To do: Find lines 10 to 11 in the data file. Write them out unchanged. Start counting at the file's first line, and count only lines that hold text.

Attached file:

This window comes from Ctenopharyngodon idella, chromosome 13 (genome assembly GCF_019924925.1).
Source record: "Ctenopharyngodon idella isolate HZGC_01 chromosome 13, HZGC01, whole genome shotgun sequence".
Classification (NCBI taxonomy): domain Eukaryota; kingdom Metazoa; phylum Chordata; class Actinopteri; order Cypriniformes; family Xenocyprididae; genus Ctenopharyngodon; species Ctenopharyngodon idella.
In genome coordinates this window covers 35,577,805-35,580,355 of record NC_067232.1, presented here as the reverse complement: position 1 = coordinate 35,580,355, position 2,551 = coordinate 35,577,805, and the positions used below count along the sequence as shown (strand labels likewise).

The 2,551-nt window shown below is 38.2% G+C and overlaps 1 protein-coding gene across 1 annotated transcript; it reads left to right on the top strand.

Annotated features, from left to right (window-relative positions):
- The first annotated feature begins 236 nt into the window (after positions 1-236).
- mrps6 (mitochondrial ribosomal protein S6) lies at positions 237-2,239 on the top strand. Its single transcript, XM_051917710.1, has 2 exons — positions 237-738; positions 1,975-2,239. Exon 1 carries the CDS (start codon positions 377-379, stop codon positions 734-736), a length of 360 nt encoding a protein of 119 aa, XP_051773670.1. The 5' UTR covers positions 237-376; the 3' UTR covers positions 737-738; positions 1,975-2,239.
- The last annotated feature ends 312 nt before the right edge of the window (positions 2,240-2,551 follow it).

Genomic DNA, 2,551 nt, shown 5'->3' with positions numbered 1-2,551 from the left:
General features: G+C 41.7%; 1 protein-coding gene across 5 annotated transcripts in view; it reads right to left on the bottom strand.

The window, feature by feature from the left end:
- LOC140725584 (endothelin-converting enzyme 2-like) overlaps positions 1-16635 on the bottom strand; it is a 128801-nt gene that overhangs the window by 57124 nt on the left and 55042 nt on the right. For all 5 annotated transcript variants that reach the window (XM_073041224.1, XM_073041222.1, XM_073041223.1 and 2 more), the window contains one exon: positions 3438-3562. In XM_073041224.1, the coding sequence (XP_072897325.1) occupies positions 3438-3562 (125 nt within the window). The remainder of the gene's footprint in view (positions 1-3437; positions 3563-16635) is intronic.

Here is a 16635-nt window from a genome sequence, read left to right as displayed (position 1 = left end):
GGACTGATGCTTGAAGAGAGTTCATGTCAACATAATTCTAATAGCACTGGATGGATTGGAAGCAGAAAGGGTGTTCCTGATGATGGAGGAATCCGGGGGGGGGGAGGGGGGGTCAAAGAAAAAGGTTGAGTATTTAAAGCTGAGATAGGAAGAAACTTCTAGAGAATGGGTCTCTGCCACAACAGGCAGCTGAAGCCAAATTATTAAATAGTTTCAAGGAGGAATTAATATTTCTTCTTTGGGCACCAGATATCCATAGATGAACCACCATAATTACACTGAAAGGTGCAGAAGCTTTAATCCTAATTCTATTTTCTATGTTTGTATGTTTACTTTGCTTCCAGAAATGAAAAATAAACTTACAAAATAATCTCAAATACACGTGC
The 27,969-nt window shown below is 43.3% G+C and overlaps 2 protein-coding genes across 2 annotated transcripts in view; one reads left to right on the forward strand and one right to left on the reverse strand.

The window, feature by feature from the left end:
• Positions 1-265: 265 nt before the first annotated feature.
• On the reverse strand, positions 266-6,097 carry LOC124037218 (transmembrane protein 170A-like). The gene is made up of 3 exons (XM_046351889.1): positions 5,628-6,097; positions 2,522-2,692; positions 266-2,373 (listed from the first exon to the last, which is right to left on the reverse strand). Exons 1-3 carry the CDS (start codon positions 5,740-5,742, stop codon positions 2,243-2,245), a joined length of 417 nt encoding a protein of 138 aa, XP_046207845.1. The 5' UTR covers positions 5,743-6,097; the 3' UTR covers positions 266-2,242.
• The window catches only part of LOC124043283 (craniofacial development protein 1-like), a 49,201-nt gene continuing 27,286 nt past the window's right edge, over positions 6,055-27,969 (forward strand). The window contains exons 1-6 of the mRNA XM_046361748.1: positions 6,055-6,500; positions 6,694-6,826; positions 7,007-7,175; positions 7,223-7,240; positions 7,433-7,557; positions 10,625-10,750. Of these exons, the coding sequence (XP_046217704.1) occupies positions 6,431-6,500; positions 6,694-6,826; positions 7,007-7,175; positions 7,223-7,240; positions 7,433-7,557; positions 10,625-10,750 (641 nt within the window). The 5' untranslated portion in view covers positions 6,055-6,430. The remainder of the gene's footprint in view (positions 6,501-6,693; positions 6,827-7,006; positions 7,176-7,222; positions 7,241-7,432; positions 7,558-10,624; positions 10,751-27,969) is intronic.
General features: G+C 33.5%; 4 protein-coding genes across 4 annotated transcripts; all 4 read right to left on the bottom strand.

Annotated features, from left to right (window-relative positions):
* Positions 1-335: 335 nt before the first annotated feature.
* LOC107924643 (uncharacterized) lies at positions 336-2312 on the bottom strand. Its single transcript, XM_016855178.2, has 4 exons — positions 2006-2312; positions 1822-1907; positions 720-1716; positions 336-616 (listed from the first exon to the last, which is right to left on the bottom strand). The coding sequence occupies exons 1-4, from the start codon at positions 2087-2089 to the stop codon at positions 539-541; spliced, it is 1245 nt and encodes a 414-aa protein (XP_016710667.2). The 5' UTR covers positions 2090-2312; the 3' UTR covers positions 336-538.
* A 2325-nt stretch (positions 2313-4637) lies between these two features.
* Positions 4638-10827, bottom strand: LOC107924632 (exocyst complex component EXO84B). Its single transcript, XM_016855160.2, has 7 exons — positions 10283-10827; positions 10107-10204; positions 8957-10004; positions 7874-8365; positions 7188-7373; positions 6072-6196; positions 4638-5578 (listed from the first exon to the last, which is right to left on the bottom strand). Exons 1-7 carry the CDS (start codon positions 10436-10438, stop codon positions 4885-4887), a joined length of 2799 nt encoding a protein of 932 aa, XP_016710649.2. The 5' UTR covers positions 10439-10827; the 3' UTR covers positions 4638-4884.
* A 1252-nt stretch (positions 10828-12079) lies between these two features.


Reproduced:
Genomic DNA, 2,551 nt, shown 5'->3' with positions numbered 1-2,551 from the left:
General features: G+C 41.7%; 1 protein-coding gene across 5 annotated transcripts in view; it reads right to left on the bottom strand.